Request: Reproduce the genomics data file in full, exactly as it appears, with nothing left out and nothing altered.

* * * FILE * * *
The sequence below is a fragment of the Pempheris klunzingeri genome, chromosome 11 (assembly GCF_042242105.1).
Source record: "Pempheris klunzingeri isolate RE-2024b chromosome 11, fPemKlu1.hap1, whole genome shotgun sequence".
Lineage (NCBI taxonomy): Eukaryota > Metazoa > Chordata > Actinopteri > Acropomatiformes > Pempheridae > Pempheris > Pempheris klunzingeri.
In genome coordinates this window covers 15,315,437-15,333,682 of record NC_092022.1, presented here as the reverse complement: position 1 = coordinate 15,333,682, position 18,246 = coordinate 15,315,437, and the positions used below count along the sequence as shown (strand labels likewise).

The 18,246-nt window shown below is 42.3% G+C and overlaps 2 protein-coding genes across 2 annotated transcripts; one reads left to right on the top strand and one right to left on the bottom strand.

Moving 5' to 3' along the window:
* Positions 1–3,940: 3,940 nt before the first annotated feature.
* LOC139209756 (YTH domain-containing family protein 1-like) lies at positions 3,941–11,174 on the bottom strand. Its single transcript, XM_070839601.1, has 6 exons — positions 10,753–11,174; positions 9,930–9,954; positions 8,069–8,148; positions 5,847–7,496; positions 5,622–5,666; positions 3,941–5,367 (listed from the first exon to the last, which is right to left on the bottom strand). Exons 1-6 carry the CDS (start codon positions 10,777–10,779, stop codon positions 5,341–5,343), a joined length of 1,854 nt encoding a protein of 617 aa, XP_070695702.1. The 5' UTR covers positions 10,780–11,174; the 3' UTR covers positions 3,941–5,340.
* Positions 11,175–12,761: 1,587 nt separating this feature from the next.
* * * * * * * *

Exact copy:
The sequence below is a fragment of the Pempheris klunzingeri genome, chromosome 11 (assembly GCF_042242105.1).
Source record: "Pempheris klunzingeri isolate RE-2024b chromosome 11, fPemKlu1.hap1, whole genome shotgun sequence".
Lineage (NCBI taxonomy): Eukaryota > Metazoa > Chordata > Actinopteri > Acropomatiformes > Pempheridae > Pempheris > Pempheris klunzingeri.
In genome coordinates this window covers 15,315,437-15,333,682 of record NC_092022.1, presented here as the reverse complement: position 1 = coordinate 15,333,682, position 18,246 = coordinate 15,315,437, and the positions used below count along the sequence as shown (strand labels likewise).

The 18,246-nt window shown below is 42.3% G+C and overlaps 2 protein-coding genes across 2 annotated transcripts; one reads left to right on the top strand and one right to left on the bottom strand.

Moving 5' to 3' along the window:
* Positions 1–3,940: 3,940 nt before the first annotated feature.
* LOC139209756 (YTH domain-containing family protein 1-like) lies at positions 3,941–11,174 on the bottom strand. Its single transcript, XM_070839601.1, has 6 exons — positions 10,753–11,174; positions 9,930–9,954; positions 8,069–8,148; positions 5,847–7,496; positions 5,622–5,666; positions 3,941–5,367 (listed from the first exon to the last, which is right to left on the bottom strand). Exons 1-6 carry the CDS (start codon positions 10,777–10,779, stop codon positions 5,341–5,343), a joined length of 1,854 nt encoding a protein of 617 aa, XP_070695702.1. The 5' UTR covers positions 10,780–11,174; the 3' UTR covers positions 3,941–5,340.
* Positions 11,175–12,761: 1,587 nt separating this feature from the next.